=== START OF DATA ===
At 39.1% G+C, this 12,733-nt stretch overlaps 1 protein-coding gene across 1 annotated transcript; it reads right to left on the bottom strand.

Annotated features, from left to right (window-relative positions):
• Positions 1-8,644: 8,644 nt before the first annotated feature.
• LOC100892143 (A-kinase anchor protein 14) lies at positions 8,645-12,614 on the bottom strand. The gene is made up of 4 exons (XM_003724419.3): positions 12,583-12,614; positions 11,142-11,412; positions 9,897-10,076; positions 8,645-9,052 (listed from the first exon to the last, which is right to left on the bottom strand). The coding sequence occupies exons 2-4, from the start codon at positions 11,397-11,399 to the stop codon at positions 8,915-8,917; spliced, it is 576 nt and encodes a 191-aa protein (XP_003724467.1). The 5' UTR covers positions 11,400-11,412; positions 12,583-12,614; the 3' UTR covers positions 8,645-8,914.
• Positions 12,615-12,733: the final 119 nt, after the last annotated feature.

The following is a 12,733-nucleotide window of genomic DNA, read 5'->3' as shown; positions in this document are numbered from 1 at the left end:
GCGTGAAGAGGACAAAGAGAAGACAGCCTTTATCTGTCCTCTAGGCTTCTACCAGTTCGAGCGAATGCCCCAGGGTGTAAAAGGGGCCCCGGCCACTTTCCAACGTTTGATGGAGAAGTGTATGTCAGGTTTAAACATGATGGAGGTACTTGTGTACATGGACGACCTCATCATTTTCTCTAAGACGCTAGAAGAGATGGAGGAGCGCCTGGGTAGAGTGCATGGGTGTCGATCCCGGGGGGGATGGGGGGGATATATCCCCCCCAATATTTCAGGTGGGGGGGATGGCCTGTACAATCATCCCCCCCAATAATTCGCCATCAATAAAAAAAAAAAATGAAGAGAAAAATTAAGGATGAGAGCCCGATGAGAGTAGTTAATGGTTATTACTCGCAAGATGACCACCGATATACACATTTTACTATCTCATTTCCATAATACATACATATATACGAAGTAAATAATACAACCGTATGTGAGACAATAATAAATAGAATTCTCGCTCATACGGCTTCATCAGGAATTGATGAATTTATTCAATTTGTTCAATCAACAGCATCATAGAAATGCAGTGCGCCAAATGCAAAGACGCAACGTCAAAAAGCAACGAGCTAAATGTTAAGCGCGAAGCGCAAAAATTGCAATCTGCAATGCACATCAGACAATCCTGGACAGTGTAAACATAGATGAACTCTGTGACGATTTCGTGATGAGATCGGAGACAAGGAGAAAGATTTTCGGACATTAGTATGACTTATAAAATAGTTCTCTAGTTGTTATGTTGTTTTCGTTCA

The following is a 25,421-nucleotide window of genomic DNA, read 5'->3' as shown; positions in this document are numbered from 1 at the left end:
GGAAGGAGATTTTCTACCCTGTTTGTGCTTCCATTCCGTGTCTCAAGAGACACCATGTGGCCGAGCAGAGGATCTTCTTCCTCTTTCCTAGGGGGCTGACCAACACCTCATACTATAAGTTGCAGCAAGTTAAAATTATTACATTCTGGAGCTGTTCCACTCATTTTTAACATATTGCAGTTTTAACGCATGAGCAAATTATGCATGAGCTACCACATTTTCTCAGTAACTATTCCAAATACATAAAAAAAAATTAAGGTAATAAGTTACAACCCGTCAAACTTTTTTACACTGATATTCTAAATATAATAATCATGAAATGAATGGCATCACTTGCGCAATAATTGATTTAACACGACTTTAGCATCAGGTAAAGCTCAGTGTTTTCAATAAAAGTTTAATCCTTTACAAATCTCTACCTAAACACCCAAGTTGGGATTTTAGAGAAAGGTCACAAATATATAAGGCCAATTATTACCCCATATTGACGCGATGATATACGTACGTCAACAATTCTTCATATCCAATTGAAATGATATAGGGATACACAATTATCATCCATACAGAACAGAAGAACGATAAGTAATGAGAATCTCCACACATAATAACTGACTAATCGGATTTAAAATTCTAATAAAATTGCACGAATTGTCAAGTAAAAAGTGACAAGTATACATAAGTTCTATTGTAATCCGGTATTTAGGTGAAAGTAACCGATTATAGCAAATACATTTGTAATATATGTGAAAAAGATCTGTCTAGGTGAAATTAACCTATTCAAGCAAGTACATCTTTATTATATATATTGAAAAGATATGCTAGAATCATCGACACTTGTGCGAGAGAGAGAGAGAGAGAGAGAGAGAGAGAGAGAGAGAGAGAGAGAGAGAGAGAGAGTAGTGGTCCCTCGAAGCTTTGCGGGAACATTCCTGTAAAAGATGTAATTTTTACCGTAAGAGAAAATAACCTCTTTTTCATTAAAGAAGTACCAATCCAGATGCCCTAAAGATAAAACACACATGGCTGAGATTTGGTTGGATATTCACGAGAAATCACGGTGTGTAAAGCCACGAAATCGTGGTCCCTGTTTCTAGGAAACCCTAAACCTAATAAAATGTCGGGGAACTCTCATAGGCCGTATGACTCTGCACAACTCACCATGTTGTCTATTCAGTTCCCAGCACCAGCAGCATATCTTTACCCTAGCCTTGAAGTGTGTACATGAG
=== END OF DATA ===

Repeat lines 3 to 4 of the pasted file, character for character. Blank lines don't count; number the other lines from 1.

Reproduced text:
• Positions 1-8,644: 8,644 nt before the first annotated feature.
• LOC100892143 (A-kinase anchor protein 14) lies at positions 8,645-12,614 on the bottom strand. The gene is made up of 4 exons (XM_003724419.3): positions 12,583-12,614; positions 11,142-11,412; positions 9,897-10,076; positions 8,645-9,052 (listed from the first exon to the last, which is right to left on the bottom strand). The coding sequence occupies exons 2-4, from the start codon at positions 11,397-11,399 to the stop codon at positions 8,915-8,917; spliced, it is 576 nt and encodes a 191-aa protein (XP_003724467.1). The 5' UTR covers positions 11,400-11,412; positions 12,583-12,614; the 3' UTR covers positions 8,645-8,914.